When the area property is assigned to each of the data objects, each design figure is annotated by the area property indicating the sub-area(s) overlapped by the design figure, and also by the property which contain information about the layer on which the design figure is located. That is, each design figure has a reference to the particular sub-area being overlapped. For example, as shown in FIG. 6, the design FIG. 1 overlaps ten (10) sub-areas 42, namely, (0, 4), (0, 5), (1, 4), (1, 5), (2, 4), (2, 5), (3, 4) (3, 5), (4, 4), and (5, 4), as specified by the column-row area coordinates (X, Y). Similarly, the design FIG. 4 overlaps seven (7) sub-areas (1, 1), (1, 2), (1, 3), (1, 4), (1, 5), (2, 2), and (2, 3). Thus, the data object representing the design FIG. 1 has a reference to the area property specifying those ten sub-areas, and the data object representing the design FIG. 4 has a reference to the area property specifying the corresponding seven sub-areas. This area property assignment may be done by examining geometrical properties and non-geometrical properties of the design figure associated with each of the data object, and assigning the area property to the data object based on such examination.

FIG. 7 schematically illustrates a database structure in which physical design data is stored as data objects in accordance with one embodiment of the present invention. Each of the data objects 50 (50-1, 50-2, . . . , 50-n) represents a design figure (FIG. 1, FIG. 2, . . . , figure N), and an area property 60 is assigned to each of the data objects 50. As shown in FIG. 7, the area property 60 indicates the sub-area information using a pair of property values (area coordinates as discussed above): “property X” 62 having values 0, 1, . . . , M, and “property Y” 64 having values 0, 1, . . . , K. By providing a reference (or link) to the area property 60, the design figures are annotated by the sub-are information. It should be noted that the area property 60 is assigned to the data objects 50 in addition to the conventional properties, such as layer and type of the design figure (not shown in FIG. 7), as discussed above.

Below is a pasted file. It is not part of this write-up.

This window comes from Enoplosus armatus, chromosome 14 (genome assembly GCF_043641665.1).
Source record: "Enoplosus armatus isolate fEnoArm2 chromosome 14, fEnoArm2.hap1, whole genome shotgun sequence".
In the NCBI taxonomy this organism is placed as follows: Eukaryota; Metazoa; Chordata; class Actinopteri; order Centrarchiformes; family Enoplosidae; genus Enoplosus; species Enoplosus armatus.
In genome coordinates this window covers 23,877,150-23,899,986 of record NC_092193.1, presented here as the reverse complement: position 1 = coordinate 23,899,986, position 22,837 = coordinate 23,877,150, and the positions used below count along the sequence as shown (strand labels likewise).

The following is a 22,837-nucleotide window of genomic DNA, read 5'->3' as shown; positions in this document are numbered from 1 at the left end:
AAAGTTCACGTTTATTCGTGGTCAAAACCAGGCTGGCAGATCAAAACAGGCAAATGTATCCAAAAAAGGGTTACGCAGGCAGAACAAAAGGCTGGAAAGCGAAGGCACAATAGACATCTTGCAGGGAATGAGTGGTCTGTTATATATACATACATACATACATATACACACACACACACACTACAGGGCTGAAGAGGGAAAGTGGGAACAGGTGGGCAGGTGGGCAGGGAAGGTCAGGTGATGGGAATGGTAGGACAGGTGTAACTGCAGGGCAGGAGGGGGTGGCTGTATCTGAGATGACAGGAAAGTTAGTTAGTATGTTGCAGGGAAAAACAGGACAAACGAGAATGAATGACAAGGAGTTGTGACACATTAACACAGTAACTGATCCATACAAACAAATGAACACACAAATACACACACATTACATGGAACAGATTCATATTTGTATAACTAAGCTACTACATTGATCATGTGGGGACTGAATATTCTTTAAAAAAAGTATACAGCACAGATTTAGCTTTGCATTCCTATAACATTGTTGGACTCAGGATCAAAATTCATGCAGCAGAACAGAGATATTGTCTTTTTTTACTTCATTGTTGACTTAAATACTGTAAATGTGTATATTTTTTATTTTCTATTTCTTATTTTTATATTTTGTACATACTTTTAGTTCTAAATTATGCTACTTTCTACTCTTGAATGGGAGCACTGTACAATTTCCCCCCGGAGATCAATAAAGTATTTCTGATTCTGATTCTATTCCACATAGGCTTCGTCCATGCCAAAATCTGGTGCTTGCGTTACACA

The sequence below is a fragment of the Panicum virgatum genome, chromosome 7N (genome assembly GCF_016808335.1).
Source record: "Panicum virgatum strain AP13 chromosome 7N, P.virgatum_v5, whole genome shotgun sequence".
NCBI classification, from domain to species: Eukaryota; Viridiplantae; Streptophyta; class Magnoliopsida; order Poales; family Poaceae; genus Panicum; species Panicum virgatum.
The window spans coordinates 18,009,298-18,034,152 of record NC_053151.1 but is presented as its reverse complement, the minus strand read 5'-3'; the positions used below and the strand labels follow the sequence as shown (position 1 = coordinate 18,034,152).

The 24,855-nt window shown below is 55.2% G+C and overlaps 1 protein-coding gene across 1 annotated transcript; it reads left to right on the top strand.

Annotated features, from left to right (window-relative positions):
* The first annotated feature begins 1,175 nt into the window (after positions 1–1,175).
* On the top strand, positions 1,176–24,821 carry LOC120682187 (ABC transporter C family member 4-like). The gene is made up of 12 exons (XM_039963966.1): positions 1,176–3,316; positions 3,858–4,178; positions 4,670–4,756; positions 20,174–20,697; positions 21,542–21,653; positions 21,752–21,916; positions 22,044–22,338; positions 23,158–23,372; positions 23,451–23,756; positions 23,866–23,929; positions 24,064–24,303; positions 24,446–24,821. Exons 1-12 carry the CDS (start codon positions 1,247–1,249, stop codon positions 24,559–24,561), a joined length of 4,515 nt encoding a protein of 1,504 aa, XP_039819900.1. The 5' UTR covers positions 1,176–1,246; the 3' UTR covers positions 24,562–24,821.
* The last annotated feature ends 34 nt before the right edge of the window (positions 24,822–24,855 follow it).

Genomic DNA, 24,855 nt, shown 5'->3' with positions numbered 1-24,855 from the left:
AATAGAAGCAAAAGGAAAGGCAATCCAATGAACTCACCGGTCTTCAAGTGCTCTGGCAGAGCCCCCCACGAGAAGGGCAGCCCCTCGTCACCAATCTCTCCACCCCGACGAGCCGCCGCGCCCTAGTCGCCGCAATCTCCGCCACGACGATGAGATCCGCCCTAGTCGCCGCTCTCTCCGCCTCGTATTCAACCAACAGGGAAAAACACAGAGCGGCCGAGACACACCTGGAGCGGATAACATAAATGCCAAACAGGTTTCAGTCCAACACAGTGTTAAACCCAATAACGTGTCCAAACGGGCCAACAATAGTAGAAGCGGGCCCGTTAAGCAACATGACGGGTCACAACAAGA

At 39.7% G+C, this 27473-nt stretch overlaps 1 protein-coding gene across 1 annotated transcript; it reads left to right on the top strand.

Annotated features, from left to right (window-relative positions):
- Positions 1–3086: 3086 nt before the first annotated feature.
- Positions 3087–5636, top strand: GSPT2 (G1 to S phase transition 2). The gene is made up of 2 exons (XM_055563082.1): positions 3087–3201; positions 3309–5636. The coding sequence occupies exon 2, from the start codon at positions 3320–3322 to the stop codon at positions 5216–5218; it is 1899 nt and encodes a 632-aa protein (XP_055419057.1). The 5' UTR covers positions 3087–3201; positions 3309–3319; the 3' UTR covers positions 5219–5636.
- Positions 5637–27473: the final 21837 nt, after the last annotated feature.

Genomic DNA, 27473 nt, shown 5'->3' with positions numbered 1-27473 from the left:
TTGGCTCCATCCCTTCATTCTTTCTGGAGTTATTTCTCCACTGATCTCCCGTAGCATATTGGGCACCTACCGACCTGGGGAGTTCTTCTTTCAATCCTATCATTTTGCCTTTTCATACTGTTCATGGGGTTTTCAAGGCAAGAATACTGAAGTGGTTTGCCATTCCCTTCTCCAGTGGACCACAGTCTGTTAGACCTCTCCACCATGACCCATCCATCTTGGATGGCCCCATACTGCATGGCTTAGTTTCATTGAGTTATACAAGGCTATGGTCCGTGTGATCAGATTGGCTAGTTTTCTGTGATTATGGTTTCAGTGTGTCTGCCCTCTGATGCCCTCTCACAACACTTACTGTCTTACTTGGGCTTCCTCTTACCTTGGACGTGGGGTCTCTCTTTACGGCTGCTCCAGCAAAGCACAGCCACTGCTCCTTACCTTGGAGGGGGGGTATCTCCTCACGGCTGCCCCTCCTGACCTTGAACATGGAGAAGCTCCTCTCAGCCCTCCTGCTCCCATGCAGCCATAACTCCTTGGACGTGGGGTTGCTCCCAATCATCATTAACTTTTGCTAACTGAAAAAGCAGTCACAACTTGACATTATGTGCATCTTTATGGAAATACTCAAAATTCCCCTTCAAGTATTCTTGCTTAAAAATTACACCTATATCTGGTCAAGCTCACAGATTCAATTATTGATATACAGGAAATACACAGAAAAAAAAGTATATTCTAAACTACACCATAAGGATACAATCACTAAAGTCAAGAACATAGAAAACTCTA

FIG. 8 schematically illustrates a process flow for the area property assignment (annotation) and the second-order operation in accordance with one embodiment of the present invention. The area property assignment may be performed as a preprocessing for the operation. As shown in FIG. 8, a first design figure (data object) is selected from the list of the entire design figure (300), and the properties corresponding to the design figure location (including the area property) are attached to the data object (302). This procedure is repeated until the properties are assigned to the last design figure on the list (304, 306). The complexity of this preprocessing is close to the linear when the number of the sub-areas is not too large. In order to handle a large number of sub-areas within appropriate time the procedure similar to binary search may be implemented in the procedure. A list of assigned properties for each of the sub-areas may also be created in this preprocessing, which is also an operation of almost linear complexity. For example, a list including associations between area property values (such as the area coordinates, as described above) and the sub-areas may be created. In addition, for each sub-area, a list of design figures which area property indicates that sub-area may be created (i.e., overlapping design figure list for the sub-area).